Plato Leadership Analysis

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(An Analysis of an Ideal Leader Using Plato’s, The Republic, and Machiavelli’s, The Prince) History is taught in school throughout the world in an attempt to prevent the repetition of major mistakes. From the past, we can follow the patterns of governments and societies that dwelled harmoniously, and the ones who fell to poverty and overall destruction. “America’s economic history seems to repeat itself endlessly, following irregular and dramatic cycles” (Dornbusch). No matter how many times generations are taught what types of mistakes to avoid, it seem as if they are inevitable; However, this does not stop professors and parents from teaching young adults of monumental mistakes that have occurred in the past and why they have
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Leaders play an essential role in the demise or prosperity of a nation. It is through them that critical decisions are made that affect the citizens of that society. There are myriads of leaders that have ruled throughout history. These leaders had certain traits that led to the outcomes of their eras. The ideal leader is aligned with the principles of Plato and the ideas of platonism and stoicism.
In Plato’s, The Republic, the wisdom of an ideal leader is described and analyzed. Leaders are first and foremost wise in the way that they know what they do not know. “I am the wisest man alive, for I know one thing, and that is that I know nothing” (Plato). Socrates was declared the wisest man alive at that time by the Gods. Socrates thus explained to those around him that he was perceived this way because he knew that he knew nothing. Humility is strength as a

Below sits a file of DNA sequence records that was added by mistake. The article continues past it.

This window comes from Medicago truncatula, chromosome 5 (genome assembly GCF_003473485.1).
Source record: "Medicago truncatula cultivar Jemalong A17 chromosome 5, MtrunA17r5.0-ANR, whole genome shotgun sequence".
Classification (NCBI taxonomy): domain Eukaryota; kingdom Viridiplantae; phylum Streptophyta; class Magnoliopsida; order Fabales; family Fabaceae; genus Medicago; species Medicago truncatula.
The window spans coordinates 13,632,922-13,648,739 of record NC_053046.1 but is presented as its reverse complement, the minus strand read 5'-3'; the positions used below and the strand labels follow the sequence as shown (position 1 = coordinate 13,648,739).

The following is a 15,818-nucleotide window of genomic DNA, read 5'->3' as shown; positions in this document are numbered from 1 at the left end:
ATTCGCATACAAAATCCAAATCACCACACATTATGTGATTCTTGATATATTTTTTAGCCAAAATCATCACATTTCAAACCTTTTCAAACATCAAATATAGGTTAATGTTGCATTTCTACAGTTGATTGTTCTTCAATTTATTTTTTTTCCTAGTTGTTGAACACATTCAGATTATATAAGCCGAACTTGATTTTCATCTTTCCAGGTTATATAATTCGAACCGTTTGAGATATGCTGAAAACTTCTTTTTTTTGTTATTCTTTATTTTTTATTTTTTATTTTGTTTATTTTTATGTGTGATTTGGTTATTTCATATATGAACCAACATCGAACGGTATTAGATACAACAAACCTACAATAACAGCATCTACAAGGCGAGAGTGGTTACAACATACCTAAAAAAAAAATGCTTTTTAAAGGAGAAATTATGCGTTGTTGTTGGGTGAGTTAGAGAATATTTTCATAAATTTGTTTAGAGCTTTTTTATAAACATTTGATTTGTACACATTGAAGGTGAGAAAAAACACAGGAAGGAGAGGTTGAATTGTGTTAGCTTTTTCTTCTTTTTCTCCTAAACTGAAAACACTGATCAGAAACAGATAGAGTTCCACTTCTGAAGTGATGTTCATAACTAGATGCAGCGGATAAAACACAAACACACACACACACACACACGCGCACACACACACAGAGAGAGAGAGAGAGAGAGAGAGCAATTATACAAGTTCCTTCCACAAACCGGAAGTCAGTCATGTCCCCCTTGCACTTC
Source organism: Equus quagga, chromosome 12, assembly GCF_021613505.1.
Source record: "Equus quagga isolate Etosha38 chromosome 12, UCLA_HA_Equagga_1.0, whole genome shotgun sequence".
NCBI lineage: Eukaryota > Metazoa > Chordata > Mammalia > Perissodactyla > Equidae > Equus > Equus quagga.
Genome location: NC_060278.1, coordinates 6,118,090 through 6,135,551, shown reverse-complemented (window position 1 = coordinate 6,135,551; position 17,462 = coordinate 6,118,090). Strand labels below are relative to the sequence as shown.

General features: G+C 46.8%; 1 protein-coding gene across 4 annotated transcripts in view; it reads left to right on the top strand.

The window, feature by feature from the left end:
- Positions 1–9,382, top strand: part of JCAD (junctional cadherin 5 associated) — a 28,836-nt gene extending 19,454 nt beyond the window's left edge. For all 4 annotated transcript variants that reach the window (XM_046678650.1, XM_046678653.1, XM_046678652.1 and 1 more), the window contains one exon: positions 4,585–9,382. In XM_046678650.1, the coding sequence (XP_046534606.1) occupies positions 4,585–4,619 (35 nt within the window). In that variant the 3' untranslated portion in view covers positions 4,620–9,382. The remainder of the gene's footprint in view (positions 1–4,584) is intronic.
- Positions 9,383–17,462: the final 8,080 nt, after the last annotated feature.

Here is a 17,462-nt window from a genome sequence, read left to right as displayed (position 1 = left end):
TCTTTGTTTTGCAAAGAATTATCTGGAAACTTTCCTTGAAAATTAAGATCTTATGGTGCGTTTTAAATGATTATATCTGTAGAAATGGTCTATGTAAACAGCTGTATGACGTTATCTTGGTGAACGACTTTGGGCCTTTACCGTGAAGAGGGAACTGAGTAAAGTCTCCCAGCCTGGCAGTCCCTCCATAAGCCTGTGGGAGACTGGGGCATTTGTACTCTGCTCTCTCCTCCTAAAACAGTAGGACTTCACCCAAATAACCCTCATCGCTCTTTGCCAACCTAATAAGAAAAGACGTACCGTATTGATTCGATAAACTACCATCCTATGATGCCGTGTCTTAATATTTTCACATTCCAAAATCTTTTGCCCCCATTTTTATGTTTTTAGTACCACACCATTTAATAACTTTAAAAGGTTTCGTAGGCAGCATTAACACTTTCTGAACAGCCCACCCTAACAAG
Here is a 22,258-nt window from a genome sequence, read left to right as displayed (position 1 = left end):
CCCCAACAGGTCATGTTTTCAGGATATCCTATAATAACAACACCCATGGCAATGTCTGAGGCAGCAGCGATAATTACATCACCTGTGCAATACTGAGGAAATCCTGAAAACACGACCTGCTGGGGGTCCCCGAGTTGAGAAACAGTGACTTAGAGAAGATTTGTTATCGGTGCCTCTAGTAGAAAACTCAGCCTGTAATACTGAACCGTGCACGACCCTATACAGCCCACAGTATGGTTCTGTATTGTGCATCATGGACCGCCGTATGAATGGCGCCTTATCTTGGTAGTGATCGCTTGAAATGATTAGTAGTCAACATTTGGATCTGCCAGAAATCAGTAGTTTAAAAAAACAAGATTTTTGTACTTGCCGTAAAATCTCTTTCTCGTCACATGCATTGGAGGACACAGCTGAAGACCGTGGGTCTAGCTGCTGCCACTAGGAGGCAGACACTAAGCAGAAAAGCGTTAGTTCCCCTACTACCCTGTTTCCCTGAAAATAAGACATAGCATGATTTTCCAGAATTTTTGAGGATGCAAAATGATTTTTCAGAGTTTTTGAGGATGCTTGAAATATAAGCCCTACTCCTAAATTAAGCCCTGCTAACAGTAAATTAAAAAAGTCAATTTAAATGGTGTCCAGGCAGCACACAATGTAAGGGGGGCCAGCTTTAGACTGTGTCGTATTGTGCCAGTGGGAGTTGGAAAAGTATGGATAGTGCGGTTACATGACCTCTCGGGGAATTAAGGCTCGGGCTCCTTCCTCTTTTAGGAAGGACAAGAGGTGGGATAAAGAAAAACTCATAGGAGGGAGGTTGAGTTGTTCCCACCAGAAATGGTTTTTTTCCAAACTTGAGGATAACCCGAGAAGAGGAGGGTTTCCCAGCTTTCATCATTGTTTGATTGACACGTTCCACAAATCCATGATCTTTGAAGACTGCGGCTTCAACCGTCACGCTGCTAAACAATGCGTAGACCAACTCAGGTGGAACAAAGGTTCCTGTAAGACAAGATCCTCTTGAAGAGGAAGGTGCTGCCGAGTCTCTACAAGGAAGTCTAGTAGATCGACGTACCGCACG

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“The object of education is to teach us to love what is beautiful” (Plato). Philosophers know that what their citizens truly want is peace and harmony. They want to live happily with the ones that they love. If everybody is forced by violence to do certain things, agency is lost, and thus the pursuit of happiness. “A government concerned for the happiness of its citizens need not make them ‘happy against their will’; that would be impossible” (Jones). From this, we learn that a Thrasymachan approach to government would result in great dissatisfaction of society. Citizens would not have the ability to choose, and would have a forced lifestyle that would include no happiness or joy from making personal choices. This type of republic would work, no doubt, but it would be dull, with no peaks or valleys. There would be one way of living for everyone, no exceptions. The leaders would be great deceivers and nothing would seem amiss; However, in a platonic society, people would live their lives in a more productive way, touching others, and creating metaphysical things to take with them from this earth.
In conclusion, there are pros and cons to both Thrasymachus’s ideal leader and a platonic leader, but Plato describes the more ideal one. With philosophers as leaders, people are able to understand what

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